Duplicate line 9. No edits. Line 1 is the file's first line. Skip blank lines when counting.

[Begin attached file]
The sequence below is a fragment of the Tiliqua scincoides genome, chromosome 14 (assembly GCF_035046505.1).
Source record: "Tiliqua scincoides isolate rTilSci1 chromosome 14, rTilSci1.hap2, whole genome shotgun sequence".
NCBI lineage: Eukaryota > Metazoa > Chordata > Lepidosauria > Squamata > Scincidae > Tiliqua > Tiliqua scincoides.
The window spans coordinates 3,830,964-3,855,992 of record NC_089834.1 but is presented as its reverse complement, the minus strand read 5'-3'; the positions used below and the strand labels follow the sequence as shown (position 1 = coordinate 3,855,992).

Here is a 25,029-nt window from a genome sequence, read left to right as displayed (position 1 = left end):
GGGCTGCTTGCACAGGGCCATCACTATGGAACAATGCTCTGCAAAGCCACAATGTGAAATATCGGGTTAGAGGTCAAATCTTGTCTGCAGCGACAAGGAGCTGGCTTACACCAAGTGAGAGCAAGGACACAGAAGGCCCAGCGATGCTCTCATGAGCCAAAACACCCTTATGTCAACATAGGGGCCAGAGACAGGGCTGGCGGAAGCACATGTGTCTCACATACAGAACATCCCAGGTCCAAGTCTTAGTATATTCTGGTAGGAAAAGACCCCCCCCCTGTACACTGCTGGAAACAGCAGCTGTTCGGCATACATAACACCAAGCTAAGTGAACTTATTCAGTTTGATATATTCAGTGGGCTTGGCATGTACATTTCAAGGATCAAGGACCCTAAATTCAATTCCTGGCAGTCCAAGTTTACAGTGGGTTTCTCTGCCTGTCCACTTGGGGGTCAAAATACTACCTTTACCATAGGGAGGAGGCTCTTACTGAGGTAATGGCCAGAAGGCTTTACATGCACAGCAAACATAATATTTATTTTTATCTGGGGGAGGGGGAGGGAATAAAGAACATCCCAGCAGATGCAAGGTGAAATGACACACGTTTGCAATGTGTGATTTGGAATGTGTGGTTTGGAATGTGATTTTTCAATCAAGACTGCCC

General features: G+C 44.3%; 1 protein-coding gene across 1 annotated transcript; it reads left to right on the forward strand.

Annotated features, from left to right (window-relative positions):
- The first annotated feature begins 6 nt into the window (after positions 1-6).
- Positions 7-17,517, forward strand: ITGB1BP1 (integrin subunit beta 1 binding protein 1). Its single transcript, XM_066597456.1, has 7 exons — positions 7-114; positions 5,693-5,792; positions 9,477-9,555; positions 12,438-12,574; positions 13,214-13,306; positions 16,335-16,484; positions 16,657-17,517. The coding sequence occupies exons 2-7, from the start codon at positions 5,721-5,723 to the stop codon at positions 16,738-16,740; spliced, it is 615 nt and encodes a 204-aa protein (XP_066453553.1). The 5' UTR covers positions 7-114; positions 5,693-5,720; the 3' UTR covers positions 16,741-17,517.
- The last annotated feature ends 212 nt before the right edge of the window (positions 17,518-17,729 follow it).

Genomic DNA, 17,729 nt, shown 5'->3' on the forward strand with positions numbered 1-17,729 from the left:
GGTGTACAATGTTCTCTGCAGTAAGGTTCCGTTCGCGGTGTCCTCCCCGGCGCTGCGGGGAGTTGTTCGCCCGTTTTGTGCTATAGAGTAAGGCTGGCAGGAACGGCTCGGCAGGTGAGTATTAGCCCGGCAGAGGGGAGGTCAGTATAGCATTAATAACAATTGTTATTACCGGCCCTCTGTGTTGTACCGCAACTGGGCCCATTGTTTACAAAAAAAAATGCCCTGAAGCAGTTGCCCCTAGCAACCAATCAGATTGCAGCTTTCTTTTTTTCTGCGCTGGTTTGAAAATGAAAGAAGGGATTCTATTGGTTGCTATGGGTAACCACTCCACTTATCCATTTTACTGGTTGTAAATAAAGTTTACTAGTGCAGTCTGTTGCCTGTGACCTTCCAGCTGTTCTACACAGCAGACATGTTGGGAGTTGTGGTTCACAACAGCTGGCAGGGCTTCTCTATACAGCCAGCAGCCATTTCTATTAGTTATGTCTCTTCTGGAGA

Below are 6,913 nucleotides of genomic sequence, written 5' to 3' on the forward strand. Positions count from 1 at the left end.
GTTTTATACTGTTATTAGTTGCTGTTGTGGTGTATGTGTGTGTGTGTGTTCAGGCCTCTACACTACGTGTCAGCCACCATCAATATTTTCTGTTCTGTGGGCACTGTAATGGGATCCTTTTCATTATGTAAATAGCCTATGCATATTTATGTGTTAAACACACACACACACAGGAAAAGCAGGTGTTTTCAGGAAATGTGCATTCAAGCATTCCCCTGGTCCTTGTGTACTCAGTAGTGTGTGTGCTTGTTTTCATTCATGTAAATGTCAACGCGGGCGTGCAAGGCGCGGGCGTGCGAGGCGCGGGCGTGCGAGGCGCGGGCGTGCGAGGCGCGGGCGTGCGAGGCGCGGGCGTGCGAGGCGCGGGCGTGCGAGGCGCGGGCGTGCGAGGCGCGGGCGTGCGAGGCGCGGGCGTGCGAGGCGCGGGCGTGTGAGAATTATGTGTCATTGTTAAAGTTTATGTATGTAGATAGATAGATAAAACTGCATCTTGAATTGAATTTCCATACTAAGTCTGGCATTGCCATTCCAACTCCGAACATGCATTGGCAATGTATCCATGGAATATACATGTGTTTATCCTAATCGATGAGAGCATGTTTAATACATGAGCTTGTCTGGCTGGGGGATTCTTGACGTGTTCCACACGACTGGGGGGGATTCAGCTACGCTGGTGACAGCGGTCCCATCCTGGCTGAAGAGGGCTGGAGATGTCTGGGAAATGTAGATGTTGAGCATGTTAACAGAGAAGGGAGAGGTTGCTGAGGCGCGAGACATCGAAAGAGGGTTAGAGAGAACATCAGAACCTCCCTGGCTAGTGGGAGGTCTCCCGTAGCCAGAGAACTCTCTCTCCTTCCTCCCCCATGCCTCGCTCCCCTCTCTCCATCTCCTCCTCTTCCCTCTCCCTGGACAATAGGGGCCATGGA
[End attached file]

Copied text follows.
- The first annotated feature begins 6 nt into the window (after positions 1-6).